Alexa, open Save Water by Colgate. With this skill, Alexa begins a dialogue where users can receive water conservation facts and tips while brushing their teeth. To encourage tooth-scrubbing listeners to turn off the sink faucet while they brush, Alexa will even play the sound of running water to replace the sound of actual water coming out of the faucet. 
Now you’re ready to set up your flash briefing feed. First, type in a custom error message, which can be up to 100 characters. Alexa will say this text to the user if the skill fails to deliver the content. For instance, you might say something like, “[Skill name] is not available at the moment.” To hear a preview of Alexa saying your error message, click the Play button on the right.
Because Amazon opened up the development of Alexa Skills to anyone with the free Alexa Skills Kit (ASK) in 2015, anyone can create an Alexa Skill. As Alexa uses Natural Language Programing (NLP), those looking to build a skill don't need to worry about complex speech recognition. The ASK tools also makes it easier for novices to work with sophisticated NLP ideas.
You'll notice in the lists below that many Alexa skills are called by using trigger words like open, start, play and ask. While select skills require you to use specific terms, others consider them to be interchangeable and will work with some or all of these phrases. Over time you'll begin launching your favorite skills by the words you feel most comfortable using. Initially, though, it can be fun to play around with each.
You'll notice in the lists below that many Alexa skills are called by using trigger words like open, start, play and ask. While select skills require you to use specific terms, others consider them to be interchangeable and will work with some or all of these phrases. Over time you'll begin launching your favorite skills by the words you feel most comfortable using. Initially, though, it can be fun to play around with each.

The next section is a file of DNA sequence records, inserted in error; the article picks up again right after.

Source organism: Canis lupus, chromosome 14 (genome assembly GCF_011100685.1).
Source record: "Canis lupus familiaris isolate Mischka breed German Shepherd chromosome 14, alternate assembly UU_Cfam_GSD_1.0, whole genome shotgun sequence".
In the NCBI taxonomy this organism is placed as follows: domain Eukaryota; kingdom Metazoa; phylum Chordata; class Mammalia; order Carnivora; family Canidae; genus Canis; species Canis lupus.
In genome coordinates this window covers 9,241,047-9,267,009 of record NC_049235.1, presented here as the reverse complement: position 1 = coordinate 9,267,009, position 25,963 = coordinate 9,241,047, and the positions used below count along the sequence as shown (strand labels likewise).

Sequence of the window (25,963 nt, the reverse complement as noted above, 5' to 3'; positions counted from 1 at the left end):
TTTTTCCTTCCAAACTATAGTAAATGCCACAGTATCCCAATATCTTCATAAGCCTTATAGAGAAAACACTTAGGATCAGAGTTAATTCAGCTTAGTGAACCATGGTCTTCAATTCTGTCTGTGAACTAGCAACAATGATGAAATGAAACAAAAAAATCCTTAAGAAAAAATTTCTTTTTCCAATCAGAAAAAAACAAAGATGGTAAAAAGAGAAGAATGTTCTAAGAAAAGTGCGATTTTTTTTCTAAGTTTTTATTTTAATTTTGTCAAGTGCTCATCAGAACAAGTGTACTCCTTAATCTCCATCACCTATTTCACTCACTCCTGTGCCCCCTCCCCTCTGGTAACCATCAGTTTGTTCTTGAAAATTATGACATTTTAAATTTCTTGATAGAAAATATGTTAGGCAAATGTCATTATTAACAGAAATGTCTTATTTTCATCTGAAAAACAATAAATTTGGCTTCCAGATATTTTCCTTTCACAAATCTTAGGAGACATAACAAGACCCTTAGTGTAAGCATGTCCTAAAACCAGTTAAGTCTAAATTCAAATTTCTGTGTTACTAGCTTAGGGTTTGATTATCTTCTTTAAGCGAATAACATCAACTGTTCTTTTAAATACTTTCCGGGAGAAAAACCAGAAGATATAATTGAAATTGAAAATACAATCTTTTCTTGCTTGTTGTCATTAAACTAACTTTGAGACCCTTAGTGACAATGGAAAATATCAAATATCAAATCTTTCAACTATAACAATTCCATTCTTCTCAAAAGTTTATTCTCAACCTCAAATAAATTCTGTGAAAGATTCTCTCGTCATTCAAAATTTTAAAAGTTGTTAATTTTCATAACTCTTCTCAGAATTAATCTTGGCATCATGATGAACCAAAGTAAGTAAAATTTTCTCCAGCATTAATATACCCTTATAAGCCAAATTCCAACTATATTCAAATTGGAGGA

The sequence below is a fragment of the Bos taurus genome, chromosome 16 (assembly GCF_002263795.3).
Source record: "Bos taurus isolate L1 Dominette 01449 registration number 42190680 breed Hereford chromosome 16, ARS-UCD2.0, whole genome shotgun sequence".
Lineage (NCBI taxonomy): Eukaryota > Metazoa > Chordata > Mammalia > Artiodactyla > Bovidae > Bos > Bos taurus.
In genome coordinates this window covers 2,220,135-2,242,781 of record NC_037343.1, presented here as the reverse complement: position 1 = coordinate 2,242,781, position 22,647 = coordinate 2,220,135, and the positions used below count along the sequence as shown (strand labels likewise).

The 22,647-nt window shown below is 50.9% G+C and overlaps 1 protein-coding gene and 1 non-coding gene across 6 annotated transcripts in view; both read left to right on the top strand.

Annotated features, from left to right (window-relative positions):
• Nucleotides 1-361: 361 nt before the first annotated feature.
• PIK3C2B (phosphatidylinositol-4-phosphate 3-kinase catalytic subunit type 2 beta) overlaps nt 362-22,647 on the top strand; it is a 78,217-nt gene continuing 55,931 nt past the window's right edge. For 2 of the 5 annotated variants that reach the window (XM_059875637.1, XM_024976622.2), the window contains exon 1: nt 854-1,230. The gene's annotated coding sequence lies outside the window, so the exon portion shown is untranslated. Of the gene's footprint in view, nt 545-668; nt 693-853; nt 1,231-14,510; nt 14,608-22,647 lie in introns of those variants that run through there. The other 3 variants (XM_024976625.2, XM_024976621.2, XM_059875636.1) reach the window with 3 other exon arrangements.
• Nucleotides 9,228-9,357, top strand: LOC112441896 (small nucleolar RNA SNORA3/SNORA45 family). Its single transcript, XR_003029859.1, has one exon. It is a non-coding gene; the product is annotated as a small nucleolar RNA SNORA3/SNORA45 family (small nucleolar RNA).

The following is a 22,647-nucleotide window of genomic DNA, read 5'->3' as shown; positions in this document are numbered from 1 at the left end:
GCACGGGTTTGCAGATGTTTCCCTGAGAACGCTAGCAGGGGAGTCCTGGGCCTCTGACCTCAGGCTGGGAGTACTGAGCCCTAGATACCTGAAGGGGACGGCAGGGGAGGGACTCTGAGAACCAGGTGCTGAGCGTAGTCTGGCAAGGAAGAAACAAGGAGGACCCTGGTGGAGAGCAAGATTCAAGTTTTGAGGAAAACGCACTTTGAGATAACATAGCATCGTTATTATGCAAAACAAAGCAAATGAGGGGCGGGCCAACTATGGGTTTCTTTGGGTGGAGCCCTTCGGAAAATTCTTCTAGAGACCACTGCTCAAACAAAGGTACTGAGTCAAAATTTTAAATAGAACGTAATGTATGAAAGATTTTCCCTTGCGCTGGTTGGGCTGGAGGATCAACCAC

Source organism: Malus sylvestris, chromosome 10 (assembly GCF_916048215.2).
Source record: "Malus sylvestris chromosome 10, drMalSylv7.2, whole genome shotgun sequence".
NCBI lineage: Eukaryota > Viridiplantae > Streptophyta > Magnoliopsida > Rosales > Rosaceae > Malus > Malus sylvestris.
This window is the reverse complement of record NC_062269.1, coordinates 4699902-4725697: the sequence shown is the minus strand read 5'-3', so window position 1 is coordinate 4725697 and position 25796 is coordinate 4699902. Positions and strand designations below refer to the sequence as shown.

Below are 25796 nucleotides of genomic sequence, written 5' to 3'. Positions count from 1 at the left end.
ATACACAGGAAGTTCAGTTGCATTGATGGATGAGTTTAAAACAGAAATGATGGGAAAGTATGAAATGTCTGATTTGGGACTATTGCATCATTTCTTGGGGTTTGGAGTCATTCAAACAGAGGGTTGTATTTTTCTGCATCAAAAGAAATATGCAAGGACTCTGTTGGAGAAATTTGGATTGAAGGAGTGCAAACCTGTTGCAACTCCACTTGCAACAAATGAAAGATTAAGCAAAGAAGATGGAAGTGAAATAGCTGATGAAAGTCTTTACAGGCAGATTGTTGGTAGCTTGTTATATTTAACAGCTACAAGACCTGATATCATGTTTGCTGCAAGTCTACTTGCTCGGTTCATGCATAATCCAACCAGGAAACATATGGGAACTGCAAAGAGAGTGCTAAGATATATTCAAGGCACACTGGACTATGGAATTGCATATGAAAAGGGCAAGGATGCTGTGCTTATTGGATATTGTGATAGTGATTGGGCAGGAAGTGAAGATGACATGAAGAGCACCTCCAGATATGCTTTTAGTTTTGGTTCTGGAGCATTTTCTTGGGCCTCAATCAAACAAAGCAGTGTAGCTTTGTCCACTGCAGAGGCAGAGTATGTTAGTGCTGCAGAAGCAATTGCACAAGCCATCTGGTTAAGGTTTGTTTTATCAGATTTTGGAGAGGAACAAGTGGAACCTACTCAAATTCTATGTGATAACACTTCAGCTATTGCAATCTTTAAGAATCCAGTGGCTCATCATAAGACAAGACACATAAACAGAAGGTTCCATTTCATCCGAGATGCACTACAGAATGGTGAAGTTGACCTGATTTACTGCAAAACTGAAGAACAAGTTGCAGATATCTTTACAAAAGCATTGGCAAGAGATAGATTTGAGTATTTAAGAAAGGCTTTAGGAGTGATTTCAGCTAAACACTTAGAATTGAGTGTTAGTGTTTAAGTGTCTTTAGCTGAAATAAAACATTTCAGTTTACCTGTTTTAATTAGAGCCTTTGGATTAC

It’s safe to say that these kinds of audio updates are here to stay, whether they’re delivered through Alexa as a flash briefing or in the future through Google Home or Apple HomePod. For marketers, the key to maximizing the potential of this new medium is to publish briefings consistently, use relevant keywords, and promote your skill across all channels to build your audience.
Google Assistant doesn’t have flash briefings in the Alexa sense — instead, you’ll be publishing your audio content as a podcast. This is a little more technical than Alexa’s process. First, your briefing will need its own homepage. Second, you’ll need to edit the briefing’s RSS feed to include snippets of code that are required for Google Assistant to recognize it in its directory — check out all the requirements here. Google doesn’t require setting up an Assistant action. Once you’ve included the necessary code in your RSS feed, your podcast will show up automatically within search results.
Now you’re ready to set up your flash briefing feed. First, type in a custom error message, which can be up to 100 characters. Alexa will say this text to the user if the skill fails to deliver the content. For instance, you might say something like, “[Skill name] is not available at the moment.” To hear a preview of Alexa saying your error message, click the Play button on the right.
Some Alexa Skills connect to smart devices, bringing voice control to a smart home from smart lights to locks, smart thermostats to televisions and more. Alexa becomes a home's second in command: users tell Alexa to tell other devices what to do. There are Alexa Skills for almost any kind of smart home device. These Alexa Smart Home articles can get users started immediately, quick start guides for using Alexa: 8 Alexa skills for your professionally installed and monitored security systems, 5 Alexa skills for security you install yourself, but have professionally monitored, and Alexa Skills that help lock down the security of your smart home.
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